In [60]:

using Plots, ComplexPhasePortrait, ApproxFun, SingularIntegralEquations
gr();



# M3M6: Methods of Mathematical Physics

$$\def\dashint{{\int\!\!\!\!\!\!-\,}} \def\infdashint{\dashint_{\!\!\!-\infty}^{\,\infty}} \def\D{\,{\rm d}} \def\dx{\D x} \def\dt{\D t} \def\C{{\mathbb C}} \def\CC{{\cal C}} \def\HH{{\cal H}} \def\I{{\rm i}} \def\qqfor{\qquad\hbox{for}\qquad}$$

Dr. Sheehan Olver
s.olver@imperial.ac.uk

Office Hours: 3-4pm Mondays, Huxley 6M40
Website: https://github.com/dlfivefifty/M3M6LectureNotes

# Lecture 19: Logarithmic singular integrals

1. Evaluating logarithmic singular integrals
2. Logarithmic singular integrals and orthogonal polynomials
3. Solving a logarithmic singular integral equation
4. Application: electrostatic potentials in 2D
• Potential arising from a point charge and a single plate

The motivation behind this lecture is to calculate electrostatic potentials. An example is the Faraday cage: imagine a series of metal plates connected together so that they have the same charge. If configured to surround a region, this configuration will shield the interior from an external charge:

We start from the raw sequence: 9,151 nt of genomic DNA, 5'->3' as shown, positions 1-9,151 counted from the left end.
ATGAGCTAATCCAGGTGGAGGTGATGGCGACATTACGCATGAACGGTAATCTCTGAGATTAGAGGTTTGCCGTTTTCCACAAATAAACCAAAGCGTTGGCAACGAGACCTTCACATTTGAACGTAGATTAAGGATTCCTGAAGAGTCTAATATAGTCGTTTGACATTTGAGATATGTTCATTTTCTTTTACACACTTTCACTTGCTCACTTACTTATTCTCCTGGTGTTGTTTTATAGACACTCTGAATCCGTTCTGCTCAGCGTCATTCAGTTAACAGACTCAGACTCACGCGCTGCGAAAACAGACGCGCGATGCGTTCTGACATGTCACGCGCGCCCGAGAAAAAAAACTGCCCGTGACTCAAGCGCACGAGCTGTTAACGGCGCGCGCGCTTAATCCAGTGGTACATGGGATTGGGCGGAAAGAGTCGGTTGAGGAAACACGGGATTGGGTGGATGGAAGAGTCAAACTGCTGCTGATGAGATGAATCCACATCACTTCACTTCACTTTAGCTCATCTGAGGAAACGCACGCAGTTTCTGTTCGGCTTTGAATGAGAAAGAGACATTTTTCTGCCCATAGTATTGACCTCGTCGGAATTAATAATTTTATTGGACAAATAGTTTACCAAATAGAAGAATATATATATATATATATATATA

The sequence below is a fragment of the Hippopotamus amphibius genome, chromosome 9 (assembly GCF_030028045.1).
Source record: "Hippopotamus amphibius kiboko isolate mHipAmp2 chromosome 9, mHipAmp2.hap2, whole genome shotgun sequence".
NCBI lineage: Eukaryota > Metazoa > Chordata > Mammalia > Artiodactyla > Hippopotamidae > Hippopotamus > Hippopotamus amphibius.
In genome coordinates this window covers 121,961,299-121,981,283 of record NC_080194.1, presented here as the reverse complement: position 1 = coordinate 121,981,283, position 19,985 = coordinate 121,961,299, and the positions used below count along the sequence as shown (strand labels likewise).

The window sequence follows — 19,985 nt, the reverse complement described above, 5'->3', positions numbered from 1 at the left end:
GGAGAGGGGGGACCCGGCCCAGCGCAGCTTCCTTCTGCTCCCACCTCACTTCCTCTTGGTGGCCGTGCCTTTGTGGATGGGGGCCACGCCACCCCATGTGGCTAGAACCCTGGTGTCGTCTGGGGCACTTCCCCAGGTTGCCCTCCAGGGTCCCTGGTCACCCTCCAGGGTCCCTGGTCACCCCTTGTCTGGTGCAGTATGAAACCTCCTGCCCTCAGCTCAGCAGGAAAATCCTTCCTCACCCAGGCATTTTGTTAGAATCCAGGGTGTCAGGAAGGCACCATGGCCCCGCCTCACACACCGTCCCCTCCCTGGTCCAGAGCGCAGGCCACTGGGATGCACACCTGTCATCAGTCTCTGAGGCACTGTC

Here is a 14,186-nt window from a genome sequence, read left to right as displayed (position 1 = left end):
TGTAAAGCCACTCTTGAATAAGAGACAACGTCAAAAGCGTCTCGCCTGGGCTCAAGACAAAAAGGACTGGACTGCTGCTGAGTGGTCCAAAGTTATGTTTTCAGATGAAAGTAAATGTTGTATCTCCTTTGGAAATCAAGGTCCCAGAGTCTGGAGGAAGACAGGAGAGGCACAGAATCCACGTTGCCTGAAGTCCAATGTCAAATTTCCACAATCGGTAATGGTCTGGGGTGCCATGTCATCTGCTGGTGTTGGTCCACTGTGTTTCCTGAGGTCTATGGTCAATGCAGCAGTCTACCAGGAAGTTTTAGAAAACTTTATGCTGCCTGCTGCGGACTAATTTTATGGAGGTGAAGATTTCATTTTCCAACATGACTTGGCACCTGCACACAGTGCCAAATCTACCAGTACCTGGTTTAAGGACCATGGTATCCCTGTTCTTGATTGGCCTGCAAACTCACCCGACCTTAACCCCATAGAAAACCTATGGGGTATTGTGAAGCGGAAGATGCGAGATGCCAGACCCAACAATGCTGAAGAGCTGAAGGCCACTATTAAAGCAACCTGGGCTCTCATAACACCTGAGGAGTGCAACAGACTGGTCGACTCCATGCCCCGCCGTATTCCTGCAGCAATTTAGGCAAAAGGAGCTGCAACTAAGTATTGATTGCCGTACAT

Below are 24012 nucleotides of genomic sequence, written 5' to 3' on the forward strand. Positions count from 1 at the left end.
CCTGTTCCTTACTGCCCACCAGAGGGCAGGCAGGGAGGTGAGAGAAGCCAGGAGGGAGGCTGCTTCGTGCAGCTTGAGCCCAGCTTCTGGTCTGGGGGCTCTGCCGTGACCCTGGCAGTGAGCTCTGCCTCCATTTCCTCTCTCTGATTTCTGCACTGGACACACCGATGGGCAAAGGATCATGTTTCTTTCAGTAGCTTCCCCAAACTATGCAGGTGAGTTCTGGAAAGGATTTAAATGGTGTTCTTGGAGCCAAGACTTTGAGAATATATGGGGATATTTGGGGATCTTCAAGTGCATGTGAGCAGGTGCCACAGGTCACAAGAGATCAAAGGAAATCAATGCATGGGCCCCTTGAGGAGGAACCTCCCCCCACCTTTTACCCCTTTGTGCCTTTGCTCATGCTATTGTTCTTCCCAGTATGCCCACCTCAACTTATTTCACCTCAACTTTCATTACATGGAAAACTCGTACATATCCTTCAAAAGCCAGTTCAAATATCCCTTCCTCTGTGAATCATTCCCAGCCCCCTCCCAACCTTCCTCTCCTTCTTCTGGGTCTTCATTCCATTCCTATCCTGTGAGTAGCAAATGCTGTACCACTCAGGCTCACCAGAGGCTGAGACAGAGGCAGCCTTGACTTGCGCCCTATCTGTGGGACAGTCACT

Here, the coloured lines are equipotential lines, and there is a point source at $x = 2$, which corresponds to a forcing of $$\log\| (x,y) - (2,0) \| = \log|z - 2|$$ where $z = x + \I y$.

## Logarithmic singular integrals

From the Green's function of the Laplacian, it is natural to consider logarithmic singular integrals, and we focus yet again on $[-1,1]$:

$$v(z) = {1 \over \pi }\int_{-1}^1 f(t) \log | z - t| \dt$$

Note that off $[-1,1]$, $v(z)$ solves Laplace's equation, and is continuous on $[-1,1]$:



In [5]:

t = Fun()
f = sqrt(1-t^2)*exp(t)
v = z -> logkernel(f, z)  # logkernel(f,z) calculates 1/π * \int f(t)*log|t-z| dt

xx = yy = -2:0.01:2
V = v.(xx' .+ im*yy)

contour(xx, yy, V)
plot!(domain(t); color=:black, label="contour")




Out[5]:

-2

-1

0

1

2

-2

-1

0

1

2

-

0.75

-

0.50

-

0.25

0

0.25

0.50

-

0.75

-

0.50

-

0.25

0

0.25

0.50

contour




In [6]:

surface(xx, yy, V)




Out[6]:

-

0.75

-

0.50

-

0.25

0

0.25

0.50



Continuity follows since $\log|x-t|$ is integrable for $-1 \leq x \leq 1$ provided $f(t)$ has weaker than pole singularities.

For $z \notin (-\infty,1]$ this can also be seen since $v$ is the real part of an analytic function: $$v(z) = \Re {1 \over \pi} \int_{-1}^1 f(t) \log ( z - t) \dt$$ Note that the integrand avoids the branch cut of $\log z$. To extend this to $z\in (-\infty,-1]$ (or more generally, $z \notin [-1,\infty)$), we can use the alternative expression $$v(z) = \Re {1 \over \pi} \int_{-1}^1 f(t) \log (t-z) \dt$$ which follows from $\log|z-t| = \log|t-z|$.



In [7]:

z = 2.0 +3.0im
@show v(z)
@show sum(f*log(abs(z-t)))/π
@show sum(f*log(z-t))/π
@show sum(f*log(t-z))/π;




v(z) = 0.7068168642791222
sum(f * log(abs(z - t))) / π = 0.7068168642791223
sum(f * log(z - t)) / π = 0.7068168642791222 + 0.5923597267719309im